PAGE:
Poor old pigeons get a bad press. They are actually highly intelligent creatures. However, with the number of diseases they carry and the negative stigma around them, naturally, we want them gone. But how do we get rid of pigeons? The short answer? Humanely! Any other way would be breaking the law.
What are Pigeons?
With 18 million feral pigeons alone in the UK, more than likely, you’ll have seen one or two. You’ve probably even heard them referred to as a ‘flying rat’ at some point. But what are they? Are pigeons vermin? Or just a podgy bird that says “coo”? Funnily enough, it’s not too far off. Appearance-wise, pigeons, like other birds, have a relatively small head and short legs with a somewhat oval body shape. They tend to be grey and black, but some species have grey and purple accents. In terms of classification, it might surprise you to know that due to their similarities, pigeons are linked with doves.
Types of Pigeons
Without a doubt, the most common type of pigeon in the UK is the feral pigeon. Interestingly, whilst ‘feral pigeon’ is the frequently used title, these birds are also called ‘Rock Doves’. Feral pigeons have blue and purple colouring, typically around their necks and can live for up to ten years. Whilst Rock doves are the main focus of this post, there are other pigeons breeds around. King, Racing and Fancy pigeons are bred domestically; other similar pigeon breeds include the common wood pigeon and band-tailed pigeons.
Of course, if you’re suspicious of pigeons in your home or garden, knowing where they nest may help you to find them. Pigeons have relatively simple requirements for nesting; they require a dry and flat surface that is preferably protected from the elements. Of course, being birds, they often look to nest fairly high up too. The prime locations around your property for pigeon nests are attics, roofs and ledges. However, do not mess with the bird’s nest. It is against the law to disturb or destroy them without a license. Instead, it may be worth removing additional nesting materials from your property to stop the nests from expanding.
Getting rid of Pigeons
So how do you get rid of pigeons? It’s always best to start with an option that will not harm the animal in question. Luckily, multiple harmless methods are available to keep pigeons away from your home or business; even better, visit our pigeon control page and leave it to the professionals. The idea of harmless removal strategies is to make things awkward for pigeons and take advantage of their dislikes.
No equipment strategies
To get rid of pigeons without hurting them, It goes without saying that if the affected area has attractive features to birds, bird feeders or baths, for example, it may be worth getting rid of them. Furthermore, pigeons are generally herbivorous creatures, and food is more important than a potential threat. Therefore, removing food sources and items like seeds and fruits from the affected area may help get rid of them. Just make sure you never feed pigeons otherwise they’ll keep coming back.
If the area affected by pigeons is your garden, here are some words of advice. When adding bird facilities to your garden, you can’t choose which birds use them. However, you may not want to drive away all the smaller, cuter birds from visiting. So it could be worth investing in a pigeon proof bird feeder. These feeders are designed to have smaller holes to feed through to make sure you never feed pigeons and they can’t reach through with their bigger beaks! Then, once the pigeons are gone, you can also reintroduce your birdbaths and have as many bird parties as you want.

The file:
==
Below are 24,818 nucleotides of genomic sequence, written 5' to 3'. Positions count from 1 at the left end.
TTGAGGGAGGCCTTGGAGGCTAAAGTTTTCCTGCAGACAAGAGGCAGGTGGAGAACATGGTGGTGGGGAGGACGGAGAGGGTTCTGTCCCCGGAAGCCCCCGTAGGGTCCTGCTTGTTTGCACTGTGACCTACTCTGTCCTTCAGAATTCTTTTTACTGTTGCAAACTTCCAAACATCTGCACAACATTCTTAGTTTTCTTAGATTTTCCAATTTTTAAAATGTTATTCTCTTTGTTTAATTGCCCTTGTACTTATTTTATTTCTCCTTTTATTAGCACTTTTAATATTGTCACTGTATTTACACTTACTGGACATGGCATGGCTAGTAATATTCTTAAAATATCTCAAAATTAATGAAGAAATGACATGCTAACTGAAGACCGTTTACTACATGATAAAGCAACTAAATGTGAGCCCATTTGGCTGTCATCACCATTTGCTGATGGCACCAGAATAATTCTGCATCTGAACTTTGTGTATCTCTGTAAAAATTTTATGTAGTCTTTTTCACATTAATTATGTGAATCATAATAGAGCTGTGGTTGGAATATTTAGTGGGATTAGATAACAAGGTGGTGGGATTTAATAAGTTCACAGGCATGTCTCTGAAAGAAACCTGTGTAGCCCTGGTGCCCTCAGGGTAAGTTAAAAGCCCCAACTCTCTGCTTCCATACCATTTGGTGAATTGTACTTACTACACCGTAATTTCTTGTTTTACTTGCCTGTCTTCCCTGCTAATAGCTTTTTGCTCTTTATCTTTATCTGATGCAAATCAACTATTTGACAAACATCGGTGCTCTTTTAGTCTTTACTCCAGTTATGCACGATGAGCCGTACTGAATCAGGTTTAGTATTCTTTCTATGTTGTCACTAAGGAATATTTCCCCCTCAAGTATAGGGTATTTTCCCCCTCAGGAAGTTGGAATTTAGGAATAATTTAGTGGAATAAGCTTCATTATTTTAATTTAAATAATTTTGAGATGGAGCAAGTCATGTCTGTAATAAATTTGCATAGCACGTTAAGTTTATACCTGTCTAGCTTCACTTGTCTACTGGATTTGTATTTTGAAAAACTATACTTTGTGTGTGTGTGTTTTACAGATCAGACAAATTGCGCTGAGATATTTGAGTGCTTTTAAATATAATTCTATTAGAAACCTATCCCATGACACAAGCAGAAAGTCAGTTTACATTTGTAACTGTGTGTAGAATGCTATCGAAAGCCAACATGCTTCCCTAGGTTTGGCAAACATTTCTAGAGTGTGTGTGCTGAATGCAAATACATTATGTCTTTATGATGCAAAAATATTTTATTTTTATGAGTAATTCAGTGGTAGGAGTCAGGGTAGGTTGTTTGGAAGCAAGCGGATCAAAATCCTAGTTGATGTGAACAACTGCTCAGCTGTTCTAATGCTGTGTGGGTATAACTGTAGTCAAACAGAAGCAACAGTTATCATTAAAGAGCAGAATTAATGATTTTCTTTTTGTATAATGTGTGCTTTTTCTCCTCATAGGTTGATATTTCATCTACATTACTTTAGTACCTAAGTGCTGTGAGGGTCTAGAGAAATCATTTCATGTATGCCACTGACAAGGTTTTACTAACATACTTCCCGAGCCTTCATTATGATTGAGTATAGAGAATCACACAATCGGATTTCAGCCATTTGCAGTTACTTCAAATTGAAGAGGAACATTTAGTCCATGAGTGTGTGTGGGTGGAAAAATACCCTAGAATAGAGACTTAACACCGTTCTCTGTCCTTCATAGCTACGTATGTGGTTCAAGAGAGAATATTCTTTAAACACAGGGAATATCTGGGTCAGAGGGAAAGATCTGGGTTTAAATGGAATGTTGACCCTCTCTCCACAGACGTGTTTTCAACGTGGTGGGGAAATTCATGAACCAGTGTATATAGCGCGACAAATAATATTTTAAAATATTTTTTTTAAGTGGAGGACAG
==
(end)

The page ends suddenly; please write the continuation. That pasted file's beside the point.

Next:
Some home remedies to deter pigeons would be a pigeon specific ‘scarecrow’. Pigeons are prey to large birds of prey like eagles and hawks; therefore, a life-size model in the affected area may help to scare pigeons away from your home, especially if you can find one that also makes noises! An even simpler alternative to get rid of pigeons is to use reflective surfaces or ultrasonic devices. When around bright, flickering lighting, the birds become disorientated, so they should take off pretty sharpish (albeit, maybe not in a straight line).
Another way to play on a pigeon’s sense of fear is with the use of ultrasound. Like other animals, pigeons have a broader range of hearing than us allowing them to listen to the bird-call and sounds of both friends and potential predators. Therefore, the ultrasound machine will replicate the sounds of the predators and all pigeons within an acre area will be scared away. Don’t forget, it’s best to leave these devices on for as long as possible; that way, if the pigeons return, they will be scared away again.
In addition to scary and shiny objects, there are other control methods you can take. Alternatively, to disorientating a pigeon is to remove its ‘home’ comforts. Methods of doing this include anti-roosting spikes and bird wire. Essentially, these two options create a frustrating living environment. Don’t forget, the best places for these are ledges, roofs, sills and guttering.
The spikes are perfectly harmless but prevent pigeons without hurting them by stopping them from perching in their favourite places. They are reasonably aesthetically pleasing thanks to their see-through design and are even pretty low maintenance. DIY kits can be purchased, but don’t forget, the spike strips should be expertly placed on areas such as window sills, so contact us, and we’d be more than happy to fit some for you; alternatively, visit our Bird Spike Services page for more information on how to keep pigeons away.